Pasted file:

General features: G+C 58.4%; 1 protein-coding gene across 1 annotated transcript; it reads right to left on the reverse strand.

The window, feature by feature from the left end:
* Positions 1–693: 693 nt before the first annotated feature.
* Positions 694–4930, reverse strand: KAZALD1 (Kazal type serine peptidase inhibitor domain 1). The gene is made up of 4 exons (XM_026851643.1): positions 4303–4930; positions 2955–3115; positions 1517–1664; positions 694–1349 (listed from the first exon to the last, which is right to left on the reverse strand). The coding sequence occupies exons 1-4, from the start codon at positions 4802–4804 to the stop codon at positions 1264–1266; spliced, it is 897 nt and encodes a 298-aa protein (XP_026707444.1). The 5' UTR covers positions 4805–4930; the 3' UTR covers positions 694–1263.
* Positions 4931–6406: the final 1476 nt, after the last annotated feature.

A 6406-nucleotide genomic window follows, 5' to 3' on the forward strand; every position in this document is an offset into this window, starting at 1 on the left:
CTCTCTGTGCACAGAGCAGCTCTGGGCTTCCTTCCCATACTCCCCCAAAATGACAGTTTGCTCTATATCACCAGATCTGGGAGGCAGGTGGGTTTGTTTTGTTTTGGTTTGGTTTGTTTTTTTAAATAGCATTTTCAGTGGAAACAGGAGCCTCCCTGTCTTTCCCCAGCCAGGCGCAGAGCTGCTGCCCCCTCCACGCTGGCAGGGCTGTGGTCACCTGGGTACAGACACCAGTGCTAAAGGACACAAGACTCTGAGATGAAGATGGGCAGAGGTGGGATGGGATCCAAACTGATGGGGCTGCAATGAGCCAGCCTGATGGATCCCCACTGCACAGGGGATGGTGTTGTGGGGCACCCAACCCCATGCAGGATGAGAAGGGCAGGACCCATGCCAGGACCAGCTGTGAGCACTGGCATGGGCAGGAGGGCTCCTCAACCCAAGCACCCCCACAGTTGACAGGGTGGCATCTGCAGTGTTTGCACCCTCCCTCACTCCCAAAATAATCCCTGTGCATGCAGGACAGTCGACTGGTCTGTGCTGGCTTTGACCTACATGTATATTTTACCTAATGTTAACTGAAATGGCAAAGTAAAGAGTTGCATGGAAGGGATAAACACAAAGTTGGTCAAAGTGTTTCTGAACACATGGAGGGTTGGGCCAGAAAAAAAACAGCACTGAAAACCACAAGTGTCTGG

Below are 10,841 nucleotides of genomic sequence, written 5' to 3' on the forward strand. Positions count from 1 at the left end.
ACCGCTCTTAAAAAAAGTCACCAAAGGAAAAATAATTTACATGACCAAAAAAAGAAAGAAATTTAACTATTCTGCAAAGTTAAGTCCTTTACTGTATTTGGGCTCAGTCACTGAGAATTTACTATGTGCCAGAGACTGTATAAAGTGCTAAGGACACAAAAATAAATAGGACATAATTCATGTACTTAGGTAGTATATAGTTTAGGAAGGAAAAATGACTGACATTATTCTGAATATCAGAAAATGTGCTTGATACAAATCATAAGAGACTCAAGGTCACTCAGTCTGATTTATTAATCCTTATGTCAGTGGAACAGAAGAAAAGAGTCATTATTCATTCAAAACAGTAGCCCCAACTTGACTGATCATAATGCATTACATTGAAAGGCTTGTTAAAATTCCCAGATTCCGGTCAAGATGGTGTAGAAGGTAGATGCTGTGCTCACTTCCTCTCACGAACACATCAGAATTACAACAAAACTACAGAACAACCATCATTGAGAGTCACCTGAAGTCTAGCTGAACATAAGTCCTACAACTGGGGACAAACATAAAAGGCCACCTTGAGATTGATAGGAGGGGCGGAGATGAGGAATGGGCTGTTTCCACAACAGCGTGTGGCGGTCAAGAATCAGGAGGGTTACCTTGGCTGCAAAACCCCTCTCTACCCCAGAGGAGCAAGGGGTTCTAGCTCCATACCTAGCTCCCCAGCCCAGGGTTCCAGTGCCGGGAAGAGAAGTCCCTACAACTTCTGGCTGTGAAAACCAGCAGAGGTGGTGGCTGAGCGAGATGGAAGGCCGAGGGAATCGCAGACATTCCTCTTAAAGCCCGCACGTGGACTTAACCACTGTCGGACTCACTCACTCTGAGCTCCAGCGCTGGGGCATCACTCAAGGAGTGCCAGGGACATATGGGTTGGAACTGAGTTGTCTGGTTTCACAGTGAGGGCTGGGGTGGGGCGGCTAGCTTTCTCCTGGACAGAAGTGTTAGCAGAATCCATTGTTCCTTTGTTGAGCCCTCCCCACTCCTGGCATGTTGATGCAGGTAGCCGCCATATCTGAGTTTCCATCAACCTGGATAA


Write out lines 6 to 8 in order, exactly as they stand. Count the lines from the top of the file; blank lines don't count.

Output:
A 6406-nucleotide genomic window follows, 5' to 3' on the forward strand; every position in this document is an offset into this window, starting at 1 on the left:
CTCTCTGTGCACAGAGCAGCTCTGGGCTTCCTTCCCATACTCCCCCAAAATGACAGTTTGCTCTATATCACCAGATCTGGGAGGCAGGTGGGTTTGTTTTGTTTTGGTTTGGTTTGTTTTTTTAAATAGCATTTTCAGTGGAAACAGGAGCCTCCCTGTCTTTCCCCAGCCAGGCGCAGAGCTGCTGCCCCCTCCACGCTGGCAGGGCTGTGGTCACCTGGGTACAGACACCAGTGCTAAAGGACACAAGACTCTGAGATGAAGATGGGCAGAGGTGGGATGGGATCCAAACTGATGGGGCTGCAATGAGCCAGCCTGATGGATCCCCACTGCACAGGGGATGGTGTTGTGGGGCACCCAACCCCATGCAGGATGAGAAGGGCAGGACCCATGCCAGGACCAGCTGTGAGCACTGGCATGGGCAGGAGGGCTCCTCAACCCAAGCACCCCCACAGTTGACAGGGTGGCATCTGCAGTGTTTGCACCCTCCCTCACTCCCAAAATAATCCCTGTGCATGCAGGACAGTCGACTGGTCTGTGCTGGCTTTGACCTACATGTATATTTTACCTAATGTTAACTGAAATGGCAAAGTAAAGAGTTGCATGGAAGGGATAAACACAAAGTTGGTCAAAGTGTTTCTGAACACATGGAGGGTTGGGCCAGAAAAAAAACAGCACTGAAAACCACAAGTGTCTGG

Below are 10,841 nucleotides of genomic sequence, written 5' to 3' on the forward strand. Positions count from 1 at the left end.